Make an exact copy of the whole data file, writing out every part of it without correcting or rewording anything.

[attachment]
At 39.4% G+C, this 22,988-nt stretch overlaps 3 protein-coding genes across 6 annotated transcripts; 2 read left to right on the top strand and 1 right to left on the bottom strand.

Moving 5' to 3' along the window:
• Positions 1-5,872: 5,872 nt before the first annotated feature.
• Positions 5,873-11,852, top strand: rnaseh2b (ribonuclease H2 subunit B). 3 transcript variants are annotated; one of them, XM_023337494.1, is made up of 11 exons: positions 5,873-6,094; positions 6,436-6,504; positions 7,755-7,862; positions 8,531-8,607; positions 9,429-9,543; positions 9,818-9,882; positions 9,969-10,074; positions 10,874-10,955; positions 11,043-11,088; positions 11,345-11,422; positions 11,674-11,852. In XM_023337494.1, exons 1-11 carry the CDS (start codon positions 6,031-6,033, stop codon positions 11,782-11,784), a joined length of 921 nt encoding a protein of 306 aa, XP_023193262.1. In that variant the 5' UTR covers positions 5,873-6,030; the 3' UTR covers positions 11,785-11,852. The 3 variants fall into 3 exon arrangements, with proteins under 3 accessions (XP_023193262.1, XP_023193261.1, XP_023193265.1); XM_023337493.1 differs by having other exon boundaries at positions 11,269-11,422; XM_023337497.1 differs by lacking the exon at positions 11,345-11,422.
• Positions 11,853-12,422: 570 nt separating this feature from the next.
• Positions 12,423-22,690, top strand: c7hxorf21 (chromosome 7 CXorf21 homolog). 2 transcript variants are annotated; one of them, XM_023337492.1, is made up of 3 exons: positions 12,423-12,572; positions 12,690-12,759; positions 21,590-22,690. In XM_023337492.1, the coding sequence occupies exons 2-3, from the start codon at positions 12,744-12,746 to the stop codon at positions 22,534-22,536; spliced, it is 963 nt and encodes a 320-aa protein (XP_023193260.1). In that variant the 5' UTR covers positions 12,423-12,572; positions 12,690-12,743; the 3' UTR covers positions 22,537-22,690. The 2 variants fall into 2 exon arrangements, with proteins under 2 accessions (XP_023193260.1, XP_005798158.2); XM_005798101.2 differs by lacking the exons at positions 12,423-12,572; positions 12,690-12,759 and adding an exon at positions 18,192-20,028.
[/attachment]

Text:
At 39.4% G+C, this 22,988-nt stretch overlaps 3 protein-coding genes across 6 annotated transcripts; 2 read left to right on the top strand and 1 right to left on the bottom strand.

Moving 5' to 3' along the window:
• Positions 1-5,872: 5,872 nt before the first annotated feature.
• Positions 5,873-11,852, top strand: rnaseh2b (ribonuclease H2 subunit B). 3 transcript variants are annotated; one of them, XM_023337494.1, is made up of 11 exons: positions 5,873-6,094; positions 6,436-6,504; positions 7,755-7,862; positions 8,531-8,607; positions 9,429-9,543; positions 9,818-9,882; positions 9,969-10,074; positions 10,874-10,955; positions 11,043-11,088; positions 11,345-11,422; positions 11,674-11,852. In XM_023337494.1, exons 1-11 carry the CDS (start codon positions 6,031-6,033, stop codon positions 11,782-11,784), a joined length of 921 nt encoding a protein of 306 aa, XP_023193262.1. In that variant the 5' UTR covers positions 5,873-6,030; the 3' UTR covers positions 11,785-11,852. The 3 variants fall into 3 exon arrangements, with proteins under 3 accessions (XP_023193262.1, XP_023193261.1, XP_023193265.1); XM_023337493.1 differs by having other exon boundaries at positions 11,269-11,422; XM_023337497.1 differs by lacking the exon at positions 11,345-11,422.
• Positions 11,853-12,422: 570 nt separating this feature from the next.
• Positions 12,423-22,690, top strand: c7hxorf21 (chromosome 7 CXorf21 homolog). 2 transcript variants are annotated; one of them, XM_023337492.1, is made up of 3 exons: positions 12,423-12,572; positions 12,690-12,759; positions 21,590-22,690. In XM_023337492.1, the coding sequence occupies exons 2-3, from the start codon at positions 12,744-12,746 to the stop codon at positions 22,534-22,536; spliced, it is 963 nt and encodes a 320-aa protein (XP_023193260.1). In that variant the 5' UTR covers positions 12,423-12,572; positions 12,690-12,743; the 3' UTR covers positions 22,537-22,690. The 2 variants fall into 2 exon arrangements, with proteins under 2 accessions (XP_023193260.1, XP_005798158.2); XM_005798101.2 differs by lacking the exons at positions 12,423-12,572; positions 12,690-12,759 and adding an exon at positions 18,192-20,028.